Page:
A lecture by Nicholas Stampolidis, Professor of Archaeology, University of Crete, and Director, Museum of Cycladic Art—the inaugural program in The Metropolitan Museum of Art’s annual series “Lectures in Cycladic and Ancient Greek Art”—will take place in the Bonnie J. Sacerdote Lecture Hall, in the Museum’s Uris Center for Education on Friday, May 4, at 6 p.m.
This lecture has been made possible by the Museum of Cycladic and Ancient Greek Art, Athens, Greece, in fondest memory of its founder, Dolly Goulandris.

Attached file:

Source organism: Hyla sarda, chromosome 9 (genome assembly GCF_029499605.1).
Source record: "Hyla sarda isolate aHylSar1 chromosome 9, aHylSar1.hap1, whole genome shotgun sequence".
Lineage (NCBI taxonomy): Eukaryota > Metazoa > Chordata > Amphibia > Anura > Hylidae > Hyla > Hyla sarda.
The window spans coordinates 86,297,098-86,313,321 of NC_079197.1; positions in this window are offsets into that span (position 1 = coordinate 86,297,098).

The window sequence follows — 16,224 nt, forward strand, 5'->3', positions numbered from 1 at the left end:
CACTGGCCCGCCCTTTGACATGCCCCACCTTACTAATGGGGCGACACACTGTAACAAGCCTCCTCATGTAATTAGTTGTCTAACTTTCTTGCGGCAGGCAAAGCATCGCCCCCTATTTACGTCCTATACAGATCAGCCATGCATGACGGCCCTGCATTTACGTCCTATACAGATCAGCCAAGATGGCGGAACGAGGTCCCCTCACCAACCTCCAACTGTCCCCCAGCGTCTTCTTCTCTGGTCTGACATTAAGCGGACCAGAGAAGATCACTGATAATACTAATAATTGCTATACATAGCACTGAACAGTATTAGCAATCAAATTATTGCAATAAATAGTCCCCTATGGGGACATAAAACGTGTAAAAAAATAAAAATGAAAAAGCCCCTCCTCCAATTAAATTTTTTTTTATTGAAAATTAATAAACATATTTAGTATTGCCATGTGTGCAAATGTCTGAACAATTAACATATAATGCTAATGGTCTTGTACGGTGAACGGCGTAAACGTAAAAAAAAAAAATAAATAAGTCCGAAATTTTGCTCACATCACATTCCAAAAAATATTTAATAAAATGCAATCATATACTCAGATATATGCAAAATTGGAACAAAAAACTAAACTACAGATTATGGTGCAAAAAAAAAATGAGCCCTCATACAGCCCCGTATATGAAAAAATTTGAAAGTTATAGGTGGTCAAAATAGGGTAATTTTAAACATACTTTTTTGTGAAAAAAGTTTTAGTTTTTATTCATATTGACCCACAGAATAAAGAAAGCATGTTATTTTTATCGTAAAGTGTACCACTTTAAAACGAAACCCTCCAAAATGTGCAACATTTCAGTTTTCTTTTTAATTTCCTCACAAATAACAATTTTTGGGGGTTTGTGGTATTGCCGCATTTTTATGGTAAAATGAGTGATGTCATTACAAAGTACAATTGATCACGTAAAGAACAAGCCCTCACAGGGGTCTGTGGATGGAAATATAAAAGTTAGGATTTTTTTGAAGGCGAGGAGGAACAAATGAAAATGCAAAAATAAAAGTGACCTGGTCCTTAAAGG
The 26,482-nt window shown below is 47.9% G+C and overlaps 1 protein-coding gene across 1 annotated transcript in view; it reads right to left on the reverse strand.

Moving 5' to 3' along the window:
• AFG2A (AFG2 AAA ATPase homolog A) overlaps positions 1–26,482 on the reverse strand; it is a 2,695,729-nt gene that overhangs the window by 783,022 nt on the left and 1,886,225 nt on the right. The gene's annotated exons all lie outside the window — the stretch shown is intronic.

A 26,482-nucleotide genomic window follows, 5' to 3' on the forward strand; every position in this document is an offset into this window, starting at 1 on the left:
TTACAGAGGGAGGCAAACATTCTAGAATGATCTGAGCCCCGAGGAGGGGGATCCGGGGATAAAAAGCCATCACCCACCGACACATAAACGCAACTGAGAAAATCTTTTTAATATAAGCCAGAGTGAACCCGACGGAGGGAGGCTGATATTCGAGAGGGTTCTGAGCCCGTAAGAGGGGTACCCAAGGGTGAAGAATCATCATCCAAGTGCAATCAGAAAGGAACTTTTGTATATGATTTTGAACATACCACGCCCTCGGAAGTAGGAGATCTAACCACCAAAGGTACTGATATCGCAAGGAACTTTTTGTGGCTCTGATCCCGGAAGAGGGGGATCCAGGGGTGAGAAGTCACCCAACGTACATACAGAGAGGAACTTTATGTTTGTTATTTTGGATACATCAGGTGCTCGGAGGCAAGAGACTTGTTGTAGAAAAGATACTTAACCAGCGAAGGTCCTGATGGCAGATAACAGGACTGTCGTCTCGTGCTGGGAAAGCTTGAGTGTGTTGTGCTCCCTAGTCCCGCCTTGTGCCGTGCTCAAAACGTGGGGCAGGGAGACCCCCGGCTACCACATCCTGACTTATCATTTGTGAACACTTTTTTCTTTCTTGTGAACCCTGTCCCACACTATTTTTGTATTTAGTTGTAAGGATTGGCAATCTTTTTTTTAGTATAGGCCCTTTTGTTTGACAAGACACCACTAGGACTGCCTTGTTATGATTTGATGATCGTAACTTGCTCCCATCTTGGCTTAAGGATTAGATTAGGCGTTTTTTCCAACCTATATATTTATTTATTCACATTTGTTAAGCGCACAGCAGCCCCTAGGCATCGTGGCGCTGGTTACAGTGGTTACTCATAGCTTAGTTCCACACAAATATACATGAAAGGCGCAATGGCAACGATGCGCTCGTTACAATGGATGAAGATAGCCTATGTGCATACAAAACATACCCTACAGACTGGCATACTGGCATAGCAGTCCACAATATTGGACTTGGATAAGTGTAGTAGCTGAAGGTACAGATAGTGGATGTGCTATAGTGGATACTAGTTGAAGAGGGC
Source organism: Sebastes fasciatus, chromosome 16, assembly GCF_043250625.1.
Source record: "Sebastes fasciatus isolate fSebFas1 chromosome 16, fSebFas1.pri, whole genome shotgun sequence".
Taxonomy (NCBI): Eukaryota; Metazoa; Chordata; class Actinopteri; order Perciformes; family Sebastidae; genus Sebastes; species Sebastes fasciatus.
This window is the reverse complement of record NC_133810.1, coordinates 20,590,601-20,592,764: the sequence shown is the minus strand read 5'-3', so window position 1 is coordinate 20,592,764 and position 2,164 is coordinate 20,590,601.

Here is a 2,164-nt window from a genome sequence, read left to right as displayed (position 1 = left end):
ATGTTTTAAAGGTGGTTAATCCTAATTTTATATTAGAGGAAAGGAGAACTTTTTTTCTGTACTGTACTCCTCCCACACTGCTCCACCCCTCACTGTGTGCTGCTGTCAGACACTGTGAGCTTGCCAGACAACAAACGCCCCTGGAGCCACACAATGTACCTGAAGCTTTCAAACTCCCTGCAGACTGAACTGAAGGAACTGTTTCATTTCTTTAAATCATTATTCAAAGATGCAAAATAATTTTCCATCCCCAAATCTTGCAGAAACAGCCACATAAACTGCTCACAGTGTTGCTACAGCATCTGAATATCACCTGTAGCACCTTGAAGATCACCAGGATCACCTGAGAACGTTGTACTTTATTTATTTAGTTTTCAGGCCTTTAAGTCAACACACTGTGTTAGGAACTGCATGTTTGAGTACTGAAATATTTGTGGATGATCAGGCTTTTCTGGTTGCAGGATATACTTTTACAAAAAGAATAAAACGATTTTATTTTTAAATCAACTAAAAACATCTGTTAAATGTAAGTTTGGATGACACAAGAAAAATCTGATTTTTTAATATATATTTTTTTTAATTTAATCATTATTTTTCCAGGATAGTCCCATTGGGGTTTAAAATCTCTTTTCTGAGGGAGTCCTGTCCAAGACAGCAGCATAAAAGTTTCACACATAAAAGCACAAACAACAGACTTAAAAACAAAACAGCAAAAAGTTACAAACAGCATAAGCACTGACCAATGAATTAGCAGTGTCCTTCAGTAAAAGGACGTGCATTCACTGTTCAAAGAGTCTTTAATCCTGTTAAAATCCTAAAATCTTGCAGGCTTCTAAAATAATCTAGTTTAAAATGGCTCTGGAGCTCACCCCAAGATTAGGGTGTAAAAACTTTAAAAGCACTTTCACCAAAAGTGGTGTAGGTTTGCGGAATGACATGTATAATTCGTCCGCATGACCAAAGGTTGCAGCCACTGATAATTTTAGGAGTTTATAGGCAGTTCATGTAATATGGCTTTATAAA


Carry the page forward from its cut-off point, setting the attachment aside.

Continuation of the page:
Titled “Greek Islands Off the Beaten Track: An Archaeological Journey to the Greek Islands of Kastellorizo, Symi, Halki, Tilos, and Nisyros,” the lecture is free with Museum admission. The annual series, of which this lecture is a part, was established to make the ancient art and culture of the Cyclades and later Greece more familiar to a broad audience.
The Cyclades are an island group in the Aegean Sea, southeast of the Greek mainland, where an important Neolithic and early Bronze Age culture flourished from before 5000 B.C. until about 2000 B.C.
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May 2, 2012